Sunday, April 01, 2001

Art and a chuckle


Local painter/cafe owner likes to put a little humor into her work

By Jim Knippenberg
The Cincinnati Enquirer

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B.B. Hall (aka Betsy Cunningham) shows off one of her paintings.
(Joseph Fuqua II photo)
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        This is how highly people regard artist B.B. Hall's work: An acquaintance called recently to RSVP to an art opening, then asked what she was working on. After Ms. Hall described the painting, the acquaintance said, “Don't sell it. I'll buy it.”

        Sight unseen. And not cheap.

        B.B. Hall, 47, is actually Betsy Cunningham (Hall's her maiden name). She and husband, Terry Cunningham, former owner of Chapter XIII and one of the original owners of Howl at the Moon Saloon, own Newport's York Street Cafe, a 122-year-old four-story building with a restaurant on one, night club on two, art gallery on three and an unheated studio on four.

        Until recently, that studio didn't get much use: “Starting a restaurant doesn't leave you much time. I had this idea that Terry would run it, and I'd flit around like Loretta Young a while, then disappear into my studio.

        “That never happened. For almost four years, I've been fill-in help when somebody didn't show, emergency bartender, kitchen help, even bookkeeper, and I don't do numbers.

        Now, she says, they “have the perfect staff, so I'm getting my life back.”

Loves to paint

               That life is, well, painting. “It's what makes me happy. It's the reason I moved here (from Cleveland), so I could attend the Art Academy, the reason I waited tables at J's and the Waterfront for years, and the reason I worked so hard to get York Street going. So I can have time to paint.”

        It's something she's been doing since the day during her childhood when she walked into her family's freshly painted kitchen and noticed something had scratched the new paint. The old yellow paint was showing through.

        “What an opportunity! I started with that scratch and scratched a whole drawing around it. I was hooked.” She also got a spanking.

        Today, she gets money instead — $500 to $2,500 for the mostly 3-foot by 4-foot works. Almost all done in shrieking colors — reds and turquoises especially — that impart a tropical feel.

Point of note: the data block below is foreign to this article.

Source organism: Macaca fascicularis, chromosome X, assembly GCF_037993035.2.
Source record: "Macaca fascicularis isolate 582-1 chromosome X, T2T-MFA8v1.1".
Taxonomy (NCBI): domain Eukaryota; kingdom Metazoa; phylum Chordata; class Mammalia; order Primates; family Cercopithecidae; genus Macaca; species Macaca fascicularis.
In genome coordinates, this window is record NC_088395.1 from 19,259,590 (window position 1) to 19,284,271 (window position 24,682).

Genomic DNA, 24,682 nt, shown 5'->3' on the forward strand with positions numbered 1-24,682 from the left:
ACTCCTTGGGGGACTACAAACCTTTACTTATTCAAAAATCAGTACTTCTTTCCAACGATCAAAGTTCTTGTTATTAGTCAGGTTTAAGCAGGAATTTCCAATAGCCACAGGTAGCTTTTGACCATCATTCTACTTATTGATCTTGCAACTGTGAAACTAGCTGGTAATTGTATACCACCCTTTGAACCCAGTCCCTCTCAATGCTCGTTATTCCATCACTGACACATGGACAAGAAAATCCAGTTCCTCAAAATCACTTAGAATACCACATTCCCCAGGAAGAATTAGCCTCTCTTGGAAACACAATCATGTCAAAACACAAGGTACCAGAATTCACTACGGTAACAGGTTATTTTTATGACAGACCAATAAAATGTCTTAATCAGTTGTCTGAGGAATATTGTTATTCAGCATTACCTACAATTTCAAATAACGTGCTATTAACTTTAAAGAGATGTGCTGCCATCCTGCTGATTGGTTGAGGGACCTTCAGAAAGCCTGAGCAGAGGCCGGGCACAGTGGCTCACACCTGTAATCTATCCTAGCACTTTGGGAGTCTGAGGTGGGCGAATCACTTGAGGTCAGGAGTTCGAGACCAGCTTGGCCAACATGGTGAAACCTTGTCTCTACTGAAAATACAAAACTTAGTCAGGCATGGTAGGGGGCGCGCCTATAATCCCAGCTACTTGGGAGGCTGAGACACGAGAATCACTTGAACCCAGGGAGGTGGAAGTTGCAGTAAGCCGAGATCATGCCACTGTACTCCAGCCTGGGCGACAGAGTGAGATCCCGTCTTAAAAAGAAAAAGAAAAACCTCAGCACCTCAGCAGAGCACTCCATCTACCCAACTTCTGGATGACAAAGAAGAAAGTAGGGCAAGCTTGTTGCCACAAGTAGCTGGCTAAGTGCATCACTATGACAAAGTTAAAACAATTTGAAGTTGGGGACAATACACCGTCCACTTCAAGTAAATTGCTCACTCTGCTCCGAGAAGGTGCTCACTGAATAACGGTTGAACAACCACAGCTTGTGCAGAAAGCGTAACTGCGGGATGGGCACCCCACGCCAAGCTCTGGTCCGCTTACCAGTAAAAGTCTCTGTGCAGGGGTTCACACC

Oh, and works that are a bit different. Like the one her acquaintance bought sight unseen:

        It's an elegant woman in a red dress and only one high heel walking up steps. The 3-D frame she envisioned, and which Terry created, continues the steps out of the painting. The woman's other shoe is lying on one of the steps.

        Or the one looking into a room in which a funky old lamp stands on a side table. Attached to the custom frame is, you guessed it, the funky lamp and side table.

        “I'm starting to put more found objects in my paintings and then using them as accessories.”

        Found objects are something she knows about. She haunts flea markets, garage sales, and never misses Burlington, the antique mart on the third Sunday of every month at the Boone County Fairgrounds.

        “I collect things.” No kidding. There's an extensive collection of nodders, the little dolls with bobbing heads. A collection of small, sculpted heads (“we serve them on Cornish hens at dinner parties”). And funky lamps, most with figures on the base. Oh, and vintage tablecloths. Charlie Weaver dolls, too.

        “That's the beauty of York Street ... there are shelves all over the walls, so there's a lot of room to display things.”

        Yeah, right next to the mounted moose head wearing a $1,500 Chantilly lace wedding gown with 10-foot cathedral train and lace blush veil held in place by a pencil shoved up the moose's nose. The gown was a gift from a friend who wore it at her ill-fated first marriage and thought it would look better on the moose.

        “It happens all the time, she says. “People find things and say, "Boy, this is weird, bet Betsy and Terry would like it.' Then they bring it in.”

They know lots of people

               It doesn't hurt that the two of them know everyone in town. Besides Chapter XIII, Howl, J's and the Waterfront, their history with local bars includes Zips, Hot Shotz, Crosley's, Mike Fink, Celestial, Victoria Station and assorted sports bars.

        Nor does it hurt that a hefty knot of regulars keep coming in to see the art. The second-floor gallery shows off a new artist every six weeks. In addition, there are usually six or so of her pieces hanging around.

        People who don't buy what's there often commission something.

        Like the woman who wanted a portrait of six dogs and told Betsy to be creative. So, Besty dressed one as a king, one as a queen, one as a princess, one as a harlot (“found a wonderful bustier”) and two as slaves fanning the king and queen. All of them sipping a martini or a cosmopolitan.

        It's that touch of humor she keeps injecting — her bull terrier Lucy turns up in lots of paintings — that people seem to love.

        “I really do belive art should make you happy. There's so much negative out there, if my art gives you a chuckle, I've done my job.”

       



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